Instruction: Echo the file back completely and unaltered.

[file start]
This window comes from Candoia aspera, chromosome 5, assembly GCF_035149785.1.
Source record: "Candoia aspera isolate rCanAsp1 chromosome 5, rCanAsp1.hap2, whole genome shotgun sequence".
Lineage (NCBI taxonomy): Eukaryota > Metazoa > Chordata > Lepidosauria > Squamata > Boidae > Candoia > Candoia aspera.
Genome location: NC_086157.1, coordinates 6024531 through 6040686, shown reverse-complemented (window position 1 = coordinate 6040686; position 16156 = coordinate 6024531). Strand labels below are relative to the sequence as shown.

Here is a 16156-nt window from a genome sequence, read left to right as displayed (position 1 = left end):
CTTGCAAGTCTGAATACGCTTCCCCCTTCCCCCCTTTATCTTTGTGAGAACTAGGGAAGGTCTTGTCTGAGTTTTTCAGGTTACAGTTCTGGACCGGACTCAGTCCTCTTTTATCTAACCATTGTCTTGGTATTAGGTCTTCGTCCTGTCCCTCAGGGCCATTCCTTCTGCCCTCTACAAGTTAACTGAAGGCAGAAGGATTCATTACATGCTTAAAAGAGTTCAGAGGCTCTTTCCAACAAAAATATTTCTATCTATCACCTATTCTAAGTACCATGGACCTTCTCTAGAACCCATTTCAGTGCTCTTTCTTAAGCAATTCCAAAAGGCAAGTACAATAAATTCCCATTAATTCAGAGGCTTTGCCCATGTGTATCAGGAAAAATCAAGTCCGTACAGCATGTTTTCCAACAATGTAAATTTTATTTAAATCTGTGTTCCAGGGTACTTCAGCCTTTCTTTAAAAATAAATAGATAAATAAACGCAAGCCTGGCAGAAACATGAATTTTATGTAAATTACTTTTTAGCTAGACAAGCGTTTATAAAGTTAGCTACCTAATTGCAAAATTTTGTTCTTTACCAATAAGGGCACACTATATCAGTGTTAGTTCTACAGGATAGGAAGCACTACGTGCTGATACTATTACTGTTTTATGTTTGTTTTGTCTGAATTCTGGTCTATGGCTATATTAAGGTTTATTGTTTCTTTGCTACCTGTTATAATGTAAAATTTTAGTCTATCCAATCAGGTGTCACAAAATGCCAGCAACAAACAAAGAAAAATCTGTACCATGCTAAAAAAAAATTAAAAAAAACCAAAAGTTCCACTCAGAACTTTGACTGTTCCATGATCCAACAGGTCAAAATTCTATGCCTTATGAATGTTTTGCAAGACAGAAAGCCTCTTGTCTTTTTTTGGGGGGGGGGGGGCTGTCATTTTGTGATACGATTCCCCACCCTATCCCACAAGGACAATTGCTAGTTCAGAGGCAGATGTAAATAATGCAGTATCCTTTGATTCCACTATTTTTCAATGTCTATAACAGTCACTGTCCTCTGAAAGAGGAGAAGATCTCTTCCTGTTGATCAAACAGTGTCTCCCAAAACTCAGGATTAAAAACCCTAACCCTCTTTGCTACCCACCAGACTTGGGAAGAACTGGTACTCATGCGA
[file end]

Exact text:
This window comes from Candoia aspera, chromosome 5, assembly GCF_035149785.1.
Source record: "Candoia aspera isolate rCanAsp1 chromosome 5, rCanAsp1.hap2, whole genome shotgun sequence".
Lineage (NCBI taxonomy): Eukaryota > Metazoa > Chordata > Lepidosauria > Squamata > Boidae > Candoia > Candoia aspera.
Genome location: NC_086157.1, coordinates 6024531 through 6040686, shown reverse-complemented (window position 1 = coordinate 6040686; position 16156 = coordinate 6024531). Strand labels below are relative to the sequence as shown.

Here is a 16156-nt window from a genome sequence, read left to right as displayed (position 1 = left end):
CTTGCAAGTCTGAATACGCTTCCCCCTTCCCCCCTTTATCTTTGTGAGAACTAGGGAAGGTCTTGTCTGAGTTTTTCAGGTTACAGTTCTGGACCGGACTCAGTCCTCTTTTATCTAACCATTGTCTTGGTATTAGGTCTTCGTCCTGTCCCTCAGGGCCATTCCTTCTGCCCTCTACAAGTTAACTGAAGGCAGAAGGATTCATTACATGCTTAAAAGAGTTCAGAGGCTCTTTCCAACAAAAATATTTCTATCTATCACCTATTCTAAGTACCATGGACCTTCTCTAGAACCCATTTCAGTGCTCTTTCTTAAGCAATTCCAAAAGGCAAGTACAATAAATTCCCATTAATTCAGAGGCTTTGCCCATGTGTATCAGGAAAAATCAAGTCCGTACAGCATGTTTTCCAACAATGTAAATTTTATTTAAATCTGTGTTCCAGGGTACTTCAGCCTTTCTTTAAAAATAAATAGATAAATAAACGCAAGCCTGGCAGAAACATGAATTTTATGTAAATTACTTTTTAGCTAGACAAGCGTTTATAAAGTTAGCTACCTAATTGCAAAATTTTGTTCTTTACCAATAAGGGCACACTATATCAGTGTTAGTTCTACAGGATAGGAAGCACTACGTGCTGATACTATTACTGTTTTATGTTTGTTTTGTCTGAATTCTGGTCTATGGCTATATTAAGGTTTATTGTTTCTTTGCTACCTGTTATAATGTAAAATTTTAGTCTATCCAATCAGGTGTCACAAAATGCCAGCAACAAACAAAGAAAAATCTGTACCATGCTAAAAAAAAATTAAAAAAAACCAAAAGTTCCACTCAGAACTTTGACTGTTCCATGATCCAACAGGTCAAAATTCTATGCCTTATGAATGTTTTGCAAGACAGAAAGCCTCTTGTCTTTTTTTGGGGGGGGGGGGGCTGTCATTTTGTGATACGATTCCCCACCCTATCCCACAAGGACAATTGCTAGTTCAGAGGCAGATGTAAATAATGCAGTATCCTTTGATTCCACTATTTTTCAATGTCTATAACAGTCACTGTCCTCTGAAAGAGGAGAAGATCTCTTCCTGTTGATCAAACAGTGTCTCCCAAAACTCAGGATTAAAAACCCTAACCCTCTTTGCTACCCACCAGACTTGGGAAGAACTGGTACTCATGCGA